Fairy Tern

Did you know?

Huge flocks of Fairy Terns have been seen along the north-western Australian coast by aerial fisheries observers. Individual flocks may contain up to two or three thousand birds, and one flock was estimated to contain as many as 15,000 birds.

Calls
Varied; common calls include a throaty 'krik-krik-krik' and a high-pitched, scolding 'kekekeket'.
Facts and Figures
Research Species: 
No
Minimum Size: 
22cm
Maximum Size: 
27cm
Average size: 
24cm
Average weight: 
40g
Breeding season: 
September to January
Clutch Size: 
One to three, usually two
Incubation: 
21 days
Nestling Period: 
20 days
Conservation Status
Federal: 
WA: 
Associated Plants
Plants associated with this species
Basic Information
Scientific Name: 
Featured bird groups: 
Atlas Number: 
118
What does it look like?
Description: 

The Fairy Tern is white, except for the crown which is black from bill to nape. The bill is orange-yellow and the legs are dull yellow. The sexes are similar. In non-breeding plumage the crown is largely white, mottled black and the bill is blackish at the base and tip. Immature Fairy Terns are similar to non-breeding adults. Young birds are similar to immatures, but upperwing coverts and mantle are mottled grey and brown. Also known as Nereis Tern, White-faced Tern, Little Sea-swallow, Sea-swallow or Ternlet.

Similar species: 

The Fairy Tern and the Little TernS. albifrons, are the two smallest terns in Australia. The Fairy Tern is similar in size and shape to the Little Tern but the Fairy Tern lacks the sharp pointed white brow of the Little Tern when breeding.The Little Tern is also slightly smaller, with dark outer primaries, rather than grey on the Fairy Tern.

Where does it live?
Distribution: 

The Fairy Tern is found on isolated sandy inlets and along the coast from Dampier Archipelago, Western Australia, southward to Tasmania and Victoria, and is only vagrant to the east coast. It is most common in Western Australia and rare in New South Wales, Northern Territory and Queensland. It is also found in New Zealand and New Caledonia.

Habitat: 

The Fairy Tern is found on coastal beaches, inshore and offshore islands, sheltered inlets, sewage farms, harbours, estuaries and lagoons. It favours both fresh and saline wetlands and near-coastal terrestial wetlands, including lakes and salt-ponds.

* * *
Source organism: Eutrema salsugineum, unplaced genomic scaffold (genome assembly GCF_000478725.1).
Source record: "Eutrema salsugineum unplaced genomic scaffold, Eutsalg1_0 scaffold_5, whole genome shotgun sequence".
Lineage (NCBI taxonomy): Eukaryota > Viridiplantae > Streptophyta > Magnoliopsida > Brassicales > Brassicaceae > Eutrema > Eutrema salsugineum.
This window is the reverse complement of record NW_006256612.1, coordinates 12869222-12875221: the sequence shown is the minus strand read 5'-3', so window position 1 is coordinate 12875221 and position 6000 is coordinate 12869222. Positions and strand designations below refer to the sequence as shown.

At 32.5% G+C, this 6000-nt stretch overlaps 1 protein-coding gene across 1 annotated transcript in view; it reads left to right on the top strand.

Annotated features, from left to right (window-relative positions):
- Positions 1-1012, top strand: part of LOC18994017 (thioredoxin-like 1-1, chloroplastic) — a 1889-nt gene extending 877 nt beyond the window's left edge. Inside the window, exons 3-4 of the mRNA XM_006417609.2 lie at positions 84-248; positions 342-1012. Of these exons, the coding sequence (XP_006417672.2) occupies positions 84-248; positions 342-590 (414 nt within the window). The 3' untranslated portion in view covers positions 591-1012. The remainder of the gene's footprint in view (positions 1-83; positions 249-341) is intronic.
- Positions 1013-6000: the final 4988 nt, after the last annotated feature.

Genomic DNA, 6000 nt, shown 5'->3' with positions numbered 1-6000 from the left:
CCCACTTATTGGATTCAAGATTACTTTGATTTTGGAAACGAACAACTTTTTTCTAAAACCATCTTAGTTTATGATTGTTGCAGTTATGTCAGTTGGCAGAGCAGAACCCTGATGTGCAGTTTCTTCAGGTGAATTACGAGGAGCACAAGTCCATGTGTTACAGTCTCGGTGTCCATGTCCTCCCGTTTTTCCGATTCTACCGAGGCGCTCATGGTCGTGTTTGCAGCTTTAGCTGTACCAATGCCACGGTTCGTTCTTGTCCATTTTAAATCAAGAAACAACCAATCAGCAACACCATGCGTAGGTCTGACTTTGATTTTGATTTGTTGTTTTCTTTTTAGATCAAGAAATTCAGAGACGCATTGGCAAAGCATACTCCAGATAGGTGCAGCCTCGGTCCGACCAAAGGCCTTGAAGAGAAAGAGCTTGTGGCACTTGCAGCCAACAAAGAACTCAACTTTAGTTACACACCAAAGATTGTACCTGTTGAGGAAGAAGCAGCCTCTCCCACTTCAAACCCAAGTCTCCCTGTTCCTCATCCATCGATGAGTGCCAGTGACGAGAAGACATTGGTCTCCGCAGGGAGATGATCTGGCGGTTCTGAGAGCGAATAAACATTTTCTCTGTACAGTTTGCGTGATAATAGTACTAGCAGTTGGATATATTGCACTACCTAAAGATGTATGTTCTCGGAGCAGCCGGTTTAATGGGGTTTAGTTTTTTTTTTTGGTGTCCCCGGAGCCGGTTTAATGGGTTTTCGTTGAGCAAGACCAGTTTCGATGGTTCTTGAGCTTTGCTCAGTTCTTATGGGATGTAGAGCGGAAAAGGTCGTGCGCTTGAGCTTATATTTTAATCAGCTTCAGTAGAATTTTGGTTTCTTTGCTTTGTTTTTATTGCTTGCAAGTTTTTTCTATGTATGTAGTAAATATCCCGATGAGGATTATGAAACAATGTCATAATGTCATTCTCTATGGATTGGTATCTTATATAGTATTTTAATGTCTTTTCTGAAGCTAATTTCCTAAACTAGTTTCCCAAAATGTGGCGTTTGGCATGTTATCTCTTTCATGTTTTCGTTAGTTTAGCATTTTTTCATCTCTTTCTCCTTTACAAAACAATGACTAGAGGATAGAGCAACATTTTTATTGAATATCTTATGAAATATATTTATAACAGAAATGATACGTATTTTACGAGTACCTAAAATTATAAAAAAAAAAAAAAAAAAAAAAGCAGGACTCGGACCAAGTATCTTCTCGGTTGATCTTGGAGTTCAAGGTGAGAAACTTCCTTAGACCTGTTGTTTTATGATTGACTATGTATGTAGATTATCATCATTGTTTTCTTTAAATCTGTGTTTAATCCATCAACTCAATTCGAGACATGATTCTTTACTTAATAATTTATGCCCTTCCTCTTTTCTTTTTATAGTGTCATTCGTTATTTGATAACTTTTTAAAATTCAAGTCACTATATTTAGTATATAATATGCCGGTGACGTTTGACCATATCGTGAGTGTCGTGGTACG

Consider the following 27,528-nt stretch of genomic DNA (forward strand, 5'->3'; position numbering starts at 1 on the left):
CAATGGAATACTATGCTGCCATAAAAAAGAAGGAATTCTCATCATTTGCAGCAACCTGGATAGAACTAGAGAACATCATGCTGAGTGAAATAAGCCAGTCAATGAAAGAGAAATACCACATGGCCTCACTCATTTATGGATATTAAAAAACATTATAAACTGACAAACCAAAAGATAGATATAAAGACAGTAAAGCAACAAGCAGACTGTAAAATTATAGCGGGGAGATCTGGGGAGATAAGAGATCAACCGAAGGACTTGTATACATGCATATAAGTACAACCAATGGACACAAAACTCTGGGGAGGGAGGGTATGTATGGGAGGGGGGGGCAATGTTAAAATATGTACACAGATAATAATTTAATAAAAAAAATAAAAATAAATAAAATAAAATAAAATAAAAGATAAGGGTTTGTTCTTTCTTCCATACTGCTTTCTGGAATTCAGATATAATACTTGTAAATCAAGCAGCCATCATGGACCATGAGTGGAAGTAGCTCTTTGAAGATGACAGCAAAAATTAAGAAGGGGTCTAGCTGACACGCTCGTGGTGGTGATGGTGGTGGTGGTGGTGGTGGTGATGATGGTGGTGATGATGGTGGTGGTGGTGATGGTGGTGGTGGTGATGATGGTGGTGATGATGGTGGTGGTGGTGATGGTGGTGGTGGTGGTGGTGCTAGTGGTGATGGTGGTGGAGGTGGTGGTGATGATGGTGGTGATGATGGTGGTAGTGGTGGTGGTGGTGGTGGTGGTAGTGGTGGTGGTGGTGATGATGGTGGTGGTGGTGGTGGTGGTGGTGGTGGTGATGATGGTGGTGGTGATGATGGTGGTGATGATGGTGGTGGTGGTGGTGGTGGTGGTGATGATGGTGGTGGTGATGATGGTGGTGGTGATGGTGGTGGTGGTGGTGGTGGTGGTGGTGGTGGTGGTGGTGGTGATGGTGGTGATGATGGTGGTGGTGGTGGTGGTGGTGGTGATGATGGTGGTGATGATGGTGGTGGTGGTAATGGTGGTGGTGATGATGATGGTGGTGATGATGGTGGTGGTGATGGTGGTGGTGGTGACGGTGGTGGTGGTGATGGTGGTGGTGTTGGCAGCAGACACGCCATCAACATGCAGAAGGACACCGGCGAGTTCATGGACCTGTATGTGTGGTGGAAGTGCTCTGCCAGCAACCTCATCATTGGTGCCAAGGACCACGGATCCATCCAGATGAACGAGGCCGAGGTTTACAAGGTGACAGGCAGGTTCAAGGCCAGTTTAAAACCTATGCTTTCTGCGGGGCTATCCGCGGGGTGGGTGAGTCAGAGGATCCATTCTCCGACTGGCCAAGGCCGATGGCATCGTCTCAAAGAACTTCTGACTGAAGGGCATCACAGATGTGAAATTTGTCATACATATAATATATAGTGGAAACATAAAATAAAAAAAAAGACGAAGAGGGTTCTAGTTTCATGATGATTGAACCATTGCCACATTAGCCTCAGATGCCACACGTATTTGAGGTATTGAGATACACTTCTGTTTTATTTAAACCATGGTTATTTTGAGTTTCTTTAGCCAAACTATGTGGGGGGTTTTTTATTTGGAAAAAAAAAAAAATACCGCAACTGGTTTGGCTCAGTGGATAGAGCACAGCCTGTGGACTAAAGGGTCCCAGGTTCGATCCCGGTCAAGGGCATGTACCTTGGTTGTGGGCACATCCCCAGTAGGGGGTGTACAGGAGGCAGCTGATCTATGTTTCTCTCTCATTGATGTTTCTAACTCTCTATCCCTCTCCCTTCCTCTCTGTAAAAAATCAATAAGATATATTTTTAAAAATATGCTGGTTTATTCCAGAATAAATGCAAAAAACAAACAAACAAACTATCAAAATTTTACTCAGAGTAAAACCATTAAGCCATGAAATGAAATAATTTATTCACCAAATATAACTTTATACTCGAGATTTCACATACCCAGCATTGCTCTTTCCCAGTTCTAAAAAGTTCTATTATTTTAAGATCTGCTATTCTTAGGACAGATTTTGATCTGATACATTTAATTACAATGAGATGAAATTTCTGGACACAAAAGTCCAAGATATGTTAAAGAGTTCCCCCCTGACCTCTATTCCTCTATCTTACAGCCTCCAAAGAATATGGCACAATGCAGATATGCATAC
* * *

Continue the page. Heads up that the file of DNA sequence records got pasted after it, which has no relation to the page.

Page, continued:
Seasonal movements: 

Movements are poorly known and the Fairy Tern appears partly migratory and partly non-migratory. The relationship between breeding and non-breeding ranges is not known. In South Australia Fairy Terns appear not to move regularly and are numerous at all times in some areas. Movements of the Victorian population are unknown but probably local. The Tasmanian population is migratory, moving away in winter, possibly to the mainland. South-west Australian populations are migratory, but the non-breeding range is not known although it is thought to include the west Kimberley coast.

What does it do?
Feeding: 

The Fairy Tern feeds almost entirely on fish. Plant material, crustaceans and gastropods (snails) may also be digested, possibly from the stomachs of fish. Fairy Terns catch fish by plunging in shallow water and have been observed diving from heights of up to 5 m. They fly about 3 m - 10 m above the sea surface, hovering on rapidly beating wings with bill pointing downwards; then dive at angles of 60 degrees to almost 90 degrees with wings held in steep V before plunging into the water, rising again after a few seconds. They swallow fish head first.

Breeding: 

The Fairy Tern breeds in colonies which are occasionally large (but they are solitary in New Zealand). Both sexes share incubation of the eggs and care of the young. The nest is a shallow scrape in sand, often rimmed with small pebbles, shell fragments or gravel. Nests may be in sandy patches among rock or on rocky flats, in areas spangled with tiny flowers, among stunted plants, clumps of Artotheca populifoliaand pigface or on banks of seaweed.They produce a single brood per season.

Living with us

Human disturbance is a major cause of desertion and failure at some colonies; some eggs are trampled by people or trail bikes. One colony nesting on an airstrip was destroyed by planes.

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